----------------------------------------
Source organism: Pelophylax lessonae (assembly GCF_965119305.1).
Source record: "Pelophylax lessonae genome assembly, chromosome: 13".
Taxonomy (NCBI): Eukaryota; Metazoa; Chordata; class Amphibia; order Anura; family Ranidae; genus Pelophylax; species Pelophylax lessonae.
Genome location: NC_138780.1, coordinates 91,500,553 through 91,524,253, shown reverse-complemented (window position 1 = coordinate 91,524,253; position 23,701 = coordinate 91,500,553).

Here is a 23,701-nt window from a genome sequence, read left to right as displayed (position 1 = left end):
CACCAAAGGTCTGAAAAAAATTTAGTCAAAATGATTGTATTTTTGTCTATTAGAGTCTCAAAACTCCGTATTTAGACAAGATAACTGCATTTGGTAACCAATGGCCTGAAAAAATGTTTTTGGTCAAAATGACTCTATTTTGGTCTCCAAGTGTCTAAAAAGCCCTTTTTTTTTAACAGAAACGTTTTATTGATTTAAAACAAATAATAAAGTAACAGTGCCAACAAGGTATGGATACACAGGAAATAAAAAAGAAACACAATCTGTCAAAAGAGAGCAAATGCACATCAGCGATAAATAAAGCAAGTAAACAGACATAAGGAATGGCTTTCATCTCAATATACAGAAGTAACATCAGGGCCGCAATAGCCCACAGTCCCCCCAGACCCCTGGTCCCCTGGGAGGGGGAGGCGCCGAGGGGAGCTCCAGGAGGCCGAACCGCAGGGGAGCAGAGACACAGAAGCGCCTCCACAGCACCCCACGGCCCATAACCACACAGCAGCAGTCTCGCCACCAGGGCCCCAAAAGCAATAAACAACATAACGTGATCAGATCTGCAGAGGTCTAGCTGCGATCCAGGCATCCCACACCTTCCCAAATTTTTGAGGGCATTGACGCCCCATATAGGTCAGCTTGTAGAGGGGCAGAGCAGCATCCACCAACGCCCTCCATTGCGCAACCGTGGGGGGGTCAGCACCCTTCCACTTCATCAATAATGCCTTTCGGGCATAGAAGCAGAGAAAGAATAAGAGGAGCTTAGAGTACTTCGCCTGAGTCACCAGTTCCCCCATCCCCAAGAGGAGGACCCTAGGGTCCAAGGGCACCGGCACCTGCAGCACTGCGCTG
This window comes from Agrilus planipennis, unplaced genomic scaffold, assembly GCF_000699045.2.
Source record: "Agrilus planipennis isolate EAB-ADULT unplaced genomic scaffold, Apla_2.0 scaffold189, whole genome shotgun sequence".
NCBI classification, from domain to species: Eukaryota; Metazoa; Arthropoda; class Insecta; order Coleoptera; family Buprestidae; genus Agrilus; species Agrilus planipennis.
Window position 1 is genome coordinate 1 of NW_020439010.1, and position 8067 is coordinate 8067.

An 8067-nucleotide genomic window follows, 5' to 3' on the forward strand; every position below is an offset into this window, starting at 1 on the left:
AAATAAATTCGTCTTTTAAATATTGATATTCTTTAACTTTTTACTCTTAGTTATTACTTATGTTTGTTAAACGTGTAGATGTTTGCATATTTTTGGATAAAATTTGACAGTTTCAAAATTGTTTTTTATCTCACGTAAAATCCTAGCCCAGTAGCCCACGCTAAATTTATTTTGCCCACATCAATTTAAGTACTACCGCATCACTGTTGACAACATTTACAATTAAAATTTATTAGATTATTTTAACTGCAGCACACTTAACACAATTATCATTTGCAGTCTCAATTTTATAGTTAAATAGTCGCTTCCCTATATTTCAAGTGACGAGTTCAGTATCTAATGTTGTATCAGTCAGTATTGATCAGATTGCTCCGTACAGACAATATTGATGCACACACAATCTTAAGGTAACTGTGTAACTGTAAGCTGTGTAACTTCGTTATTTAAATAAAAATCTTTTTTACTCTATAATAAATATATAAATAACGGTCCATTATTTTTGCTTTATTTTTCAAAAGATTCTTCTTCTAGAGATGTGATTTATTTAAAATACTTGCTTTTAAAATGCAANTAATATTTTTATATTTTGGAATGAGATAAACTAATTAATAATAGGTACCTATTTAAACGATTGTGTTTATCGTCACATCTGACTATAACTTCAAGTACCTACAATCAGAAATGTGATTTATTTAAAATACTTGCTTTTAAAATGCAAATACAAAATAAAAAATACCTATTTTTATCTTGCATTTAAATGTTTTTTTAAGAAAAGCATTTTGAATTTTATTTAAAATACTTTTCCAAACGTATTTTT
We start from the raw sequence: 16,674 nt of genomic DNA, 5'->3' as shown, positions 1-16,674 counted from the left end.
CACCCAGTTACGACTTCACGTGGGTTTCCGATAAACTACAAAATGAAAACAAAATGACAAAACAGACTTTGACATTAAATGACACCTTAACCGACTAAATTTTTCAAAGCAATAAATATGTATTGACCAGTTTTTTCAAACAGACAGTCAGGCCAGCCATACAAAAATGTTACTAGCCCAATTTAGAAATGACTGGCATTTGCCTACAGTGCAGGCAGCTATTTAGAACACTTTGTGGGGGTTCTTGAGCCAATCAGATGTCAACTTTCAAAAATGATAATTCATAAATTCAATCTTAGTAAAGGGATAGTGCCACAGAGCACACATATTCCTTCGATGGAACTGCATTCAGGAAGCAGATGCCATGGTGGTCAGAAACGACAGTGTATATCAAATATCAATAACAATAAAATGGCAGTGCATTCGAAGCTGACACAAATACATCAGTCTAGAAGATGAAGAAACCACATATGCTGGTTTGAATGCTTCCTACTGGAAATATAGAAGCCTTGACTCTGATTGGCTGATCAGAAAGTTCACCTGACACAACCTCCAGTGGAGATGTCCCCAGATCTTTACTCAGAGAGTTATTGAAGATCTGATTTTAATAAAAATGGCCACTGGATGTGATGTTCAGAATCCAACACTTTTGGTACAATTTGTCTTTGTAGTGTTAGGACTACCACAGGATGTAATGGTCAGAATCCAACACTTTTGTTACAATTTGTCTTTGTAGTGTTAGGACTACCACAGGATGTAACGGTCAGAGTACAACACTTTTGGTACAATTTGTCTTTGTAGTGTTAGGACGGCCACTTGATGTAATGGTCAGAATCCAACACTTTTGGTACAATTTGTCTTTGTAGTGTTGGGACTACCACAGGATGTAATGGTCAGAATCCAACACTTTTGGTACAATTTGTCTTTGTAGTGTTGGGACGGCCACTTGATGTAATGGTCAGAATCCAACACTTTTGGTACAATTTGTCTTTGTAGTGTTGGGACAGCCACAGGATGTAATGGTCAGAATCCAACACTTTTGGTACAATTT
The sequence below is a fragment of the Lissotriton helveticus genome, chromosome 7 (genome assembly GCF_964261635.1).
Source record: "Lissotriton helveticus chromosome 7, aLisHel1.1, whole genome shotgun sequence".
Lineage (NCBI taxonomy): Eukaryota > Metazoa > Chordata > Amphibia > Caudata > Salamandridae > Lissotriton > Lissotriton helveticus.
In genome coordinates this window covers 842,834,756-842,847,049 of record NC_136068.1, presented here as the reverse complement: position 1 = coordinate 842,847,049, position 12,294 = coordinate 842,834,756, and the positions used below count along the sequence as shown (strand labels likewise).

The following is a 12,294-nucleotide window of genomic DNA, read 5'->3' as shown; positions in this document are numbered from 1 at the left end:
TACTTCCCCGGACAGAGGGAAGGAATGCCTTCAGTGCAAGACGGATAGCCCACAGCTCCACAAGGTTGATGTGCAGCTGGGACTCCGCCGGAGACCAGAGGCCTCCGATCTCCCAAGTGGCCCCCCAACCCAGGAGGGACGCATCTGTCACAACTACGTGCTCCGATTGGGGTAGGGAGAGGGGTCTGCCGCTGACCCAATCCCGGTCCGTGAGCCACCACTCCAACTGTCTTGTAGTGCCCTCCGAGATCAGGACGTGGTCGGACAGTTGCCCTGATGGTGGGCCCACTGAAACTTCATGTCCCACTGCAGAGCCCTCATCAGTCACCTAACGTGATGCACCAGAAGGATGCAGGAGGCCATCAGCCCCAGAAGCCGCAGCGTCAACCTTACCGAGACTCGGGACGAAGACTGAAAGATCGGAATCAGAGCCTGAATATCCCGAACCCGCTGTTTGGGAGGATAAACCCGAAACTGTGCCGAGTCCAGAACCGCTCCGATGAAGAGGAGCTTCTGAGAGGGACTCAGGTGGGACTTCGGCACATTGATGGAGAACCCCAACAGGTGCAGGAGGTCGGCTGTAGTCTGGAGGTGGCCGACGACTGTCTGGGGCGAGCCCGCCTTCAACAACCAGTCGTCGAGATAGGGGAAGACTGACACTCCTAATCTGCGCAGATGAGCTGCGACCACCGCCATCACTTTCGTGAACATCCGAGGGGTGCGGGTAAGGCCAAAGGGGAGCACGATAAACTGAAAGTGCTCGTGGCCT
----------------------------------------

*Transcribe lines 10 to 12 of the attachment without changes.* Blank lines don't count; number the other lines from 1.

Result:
Window position 1 is genome coordinate 1 of NW_020439010.1, and position 8067 is coordinate 8067.

An 8067-nucleotide genomic window follows, 5' to 3' on the forward strand; every position below is an offset into this window, starting at 1 on the left:
AAATAAATTCGTCTTTTAAATATTGATATTCTTTAACTTTTTACTCTTAGTTATTACTTATGTTTGTTAAACGTGTAGATGTTTGCATATTTTTGGATAAAATTTGACAGTTTCAAAATTGTTTTTTATCTCACGTAAAATCCTAGCCCAGTAGCCCACGCTAAATTTATTTTGCCCACATCAATTTAAGTACTACCGCATCACTGTTGACAACATTTACAATTAAAATTTATTAGATTATTTTAACTGCAGCACACTTAACACAATTATCATTTGCAGTCTCAATTTTATAGTTAAATAGTCGCTTCCCTATATTTCAAGTGACGAGTTCAGTATCTAATGTTGTATCAGTCAGTATTGATCAGATTGCTCCGTACAGACAATATTGATGCACACACAATCTTAAGGTAACTGTGTAACTGTAAGCTGTGTAACTTCGTTATTTAAATAAAAATCTTTTTTACTCTATAATAAATATATAAATAACGGTCCATTATTTTTGCTTTATTTTTCAAAAGATTCTTCTTCTAGAGATGTGATTTATTTAAAATACTTGCTTTTAAAATGCAANTAATATTTTTATATTTTGGAATGAGATAAACTAATTAATAATAGGTACCTATTTAAACGATTGTGTTTATCGTCACATCTGACTATAACTTCAAGTACCTACAATCAGAAATGTGATTTATTTAAAATACTTGCTTTTAAAATGCAAATACAAAATAAAAAATACCTATTTTTATCTTGCATTTAAATGTTTTTTTAAGAAAAGCATTTTGAATTTTATTTAAAATACTTTTCCAAACGTATTTTT